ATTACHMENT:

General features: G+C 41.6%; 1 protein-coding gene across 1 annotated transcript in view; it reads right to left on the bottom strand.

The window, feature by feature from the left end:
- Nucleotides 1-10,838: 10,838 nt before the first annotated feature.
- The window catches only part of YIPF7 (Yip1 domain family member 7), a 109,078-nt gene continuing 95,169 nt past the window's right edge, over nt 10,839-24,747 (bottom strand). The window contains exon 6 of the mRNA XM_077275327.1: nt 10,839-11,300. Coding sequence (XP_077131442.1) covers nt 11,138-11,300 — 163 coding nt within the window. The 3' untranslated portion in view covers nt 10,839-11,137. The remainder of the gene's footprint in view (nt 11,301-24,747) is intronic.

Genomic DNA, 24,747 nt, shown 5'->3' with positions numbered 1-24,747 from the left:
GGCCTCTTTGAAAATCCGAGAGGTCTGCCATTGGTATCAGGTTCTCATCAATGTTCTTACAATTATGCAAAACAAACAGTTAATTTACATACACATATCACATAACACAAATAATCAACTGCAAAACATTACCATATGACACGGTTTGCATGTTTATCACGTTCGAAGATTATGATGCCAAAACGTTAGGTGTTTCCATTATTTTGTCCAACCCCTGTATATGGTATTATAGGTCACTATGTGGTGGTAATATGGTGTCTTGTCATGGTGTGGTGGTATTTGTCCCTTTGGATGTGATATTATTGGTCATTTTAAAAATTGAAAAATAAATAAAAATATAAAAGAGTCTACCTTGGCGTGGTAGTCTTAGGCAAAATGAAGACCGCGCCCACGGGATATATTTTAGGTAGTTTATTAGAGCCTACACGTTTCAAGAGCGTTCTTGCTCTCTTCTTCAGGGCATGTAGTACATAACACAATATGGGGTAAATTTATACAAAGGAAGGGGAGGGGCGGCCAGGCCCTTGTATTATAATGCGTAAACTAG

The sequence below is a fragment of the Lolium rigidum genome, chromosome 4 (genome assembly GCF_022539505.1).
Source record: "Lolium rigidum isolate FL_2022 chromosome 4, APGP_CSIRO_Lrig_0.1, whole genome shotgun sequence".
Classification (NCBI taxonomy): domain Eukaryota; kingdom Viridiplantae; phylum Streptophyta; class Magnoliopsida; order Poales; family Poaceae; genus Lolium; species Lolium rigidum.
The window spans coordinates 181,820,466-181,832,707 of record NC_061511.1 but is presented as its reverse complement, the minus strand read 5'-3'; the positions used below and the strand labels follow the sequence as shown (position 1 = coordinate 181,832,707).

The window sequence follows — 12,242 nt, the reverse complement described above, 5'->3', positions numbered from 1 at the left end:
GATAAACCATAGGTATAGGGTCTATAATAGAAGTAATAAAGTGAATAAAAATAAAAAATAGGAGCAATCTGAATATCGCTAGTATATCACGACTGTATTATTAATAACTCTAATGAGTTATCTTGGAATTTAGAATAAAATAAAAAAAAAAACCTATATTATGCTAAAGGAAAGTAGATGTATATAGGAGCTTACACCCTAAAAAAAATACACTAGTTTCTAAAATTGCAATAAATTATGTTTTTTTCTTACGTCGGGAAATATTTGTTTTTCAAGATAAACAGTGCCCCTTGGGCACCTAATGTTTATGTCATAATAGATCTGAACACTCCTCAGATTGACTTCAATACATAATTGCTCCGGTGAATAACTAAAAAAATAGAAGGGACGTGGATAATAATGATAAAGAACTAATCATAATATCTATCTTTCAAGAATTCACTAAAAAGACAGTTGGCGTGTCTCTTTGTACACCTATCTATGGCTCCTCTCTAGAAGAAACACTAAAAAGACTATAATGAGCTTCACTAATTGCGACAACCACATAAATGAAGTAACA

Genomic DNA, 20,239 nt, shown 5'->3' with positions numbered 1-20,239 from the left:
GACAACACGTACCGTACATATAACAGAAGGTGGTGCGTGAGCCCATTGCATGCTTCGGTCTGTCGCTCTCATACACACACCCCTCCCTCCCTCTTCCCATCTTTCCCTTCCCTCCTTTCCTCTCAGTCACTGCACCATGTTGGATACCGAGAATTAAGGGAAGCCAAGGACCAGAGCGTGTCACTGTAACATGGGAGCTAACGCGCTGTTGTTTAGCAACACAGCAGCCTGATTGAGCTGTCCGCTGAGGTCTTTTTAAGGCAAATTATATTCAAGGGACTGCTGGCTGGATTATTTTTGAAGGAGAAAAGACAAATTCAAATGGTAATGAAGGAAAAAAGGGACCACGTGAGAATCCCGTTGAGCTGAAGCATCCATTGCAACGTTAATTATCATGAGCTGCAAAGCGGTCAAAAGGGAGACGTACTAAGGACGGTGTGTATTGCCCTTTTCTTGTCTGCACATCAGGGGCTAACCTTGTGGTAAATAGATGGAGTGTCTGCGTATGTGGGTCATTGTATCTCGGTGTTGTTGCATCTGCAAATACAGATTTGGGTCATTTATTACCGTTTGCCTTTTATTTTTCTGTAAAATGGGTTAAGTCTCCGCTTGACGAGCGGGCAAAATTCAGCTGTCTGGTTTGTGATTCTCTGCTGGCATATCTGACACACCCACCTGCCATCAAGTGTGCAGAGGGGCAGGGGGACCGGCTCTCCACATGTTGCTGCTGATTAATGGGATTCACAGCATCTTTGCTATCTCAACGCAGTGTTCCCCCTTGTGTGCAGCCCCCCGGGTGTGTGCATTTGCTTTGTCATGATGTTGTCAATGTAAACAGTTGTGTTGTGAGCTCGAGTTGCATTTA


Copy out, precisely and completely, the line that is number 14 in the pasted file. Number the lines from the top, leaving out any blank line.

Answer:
GACAACACGTACCGTACATATAACAGAAGGTGGTGCGTGAGCCCATTGCATGCTTCGGTCTGTCGCTCTCATACACACACCCCTCCCTCCCTCTTCCCATCTTTCCCTTCCCTCCTTTCCTCTCAGTCACTGCACCATGTTGGATACCGAGAATTAAGGGAAGCCAAGGACCAGAGCGTGTCACTGTAACATGGGAGCTAACGCGCTGTTGTTTAGCAACACAGCAGCCTGATTGAGCTGTCCGCTGAGGTCTTTTTAAGGCAAATTATATTCAAGGGACTGCTGGCTGGATTATTTTTGAAGGAGAAAAGACAAATTCAAATGGTAATGAAGGAAAAAAGGGACCACGTGAGAATCCCGTTGAGCTGAAGCATCCATTGCAACGTTAATTATCATGAGCTGCAAAGCGGTCAAAAGGGAGACGTACTAAGGACGGTGTGTATTGCCCTTTTCTTGTCTGCACATCAGGGGCTAACCTTGTGGTAAATAGATGGAGTGTCTGCGTATGTGGGTCATTGTATCTCGGTGTTGTTGCATCTGCAAATACAGATTTGGGTCATTTATTACCGTTTGCCTTTTATTTTTCTGTAAAATGGGTTAAGTCTCCGCTTGACGAGCGGGCAAAATTCAGCTGTCTGGTTTGTGATTCTCTGCTGGCATATCTGACACACCCACCTGCCATCAAGTGTGCAGAGGGGCAGGGGGACCGGCTCTCCACATGTTGCTGCTGATTAATGGGATTCACAGCATCTTTGCTATCTCAACGCAGTGTTCCCCCTTGTGTGCAGCCCCCCGGGTGTGTGCATTTGCTTTGTCATGATGTTGTCAATGTAAACAGTTGTGTTGTGAGCTCGAGTTGCATTTA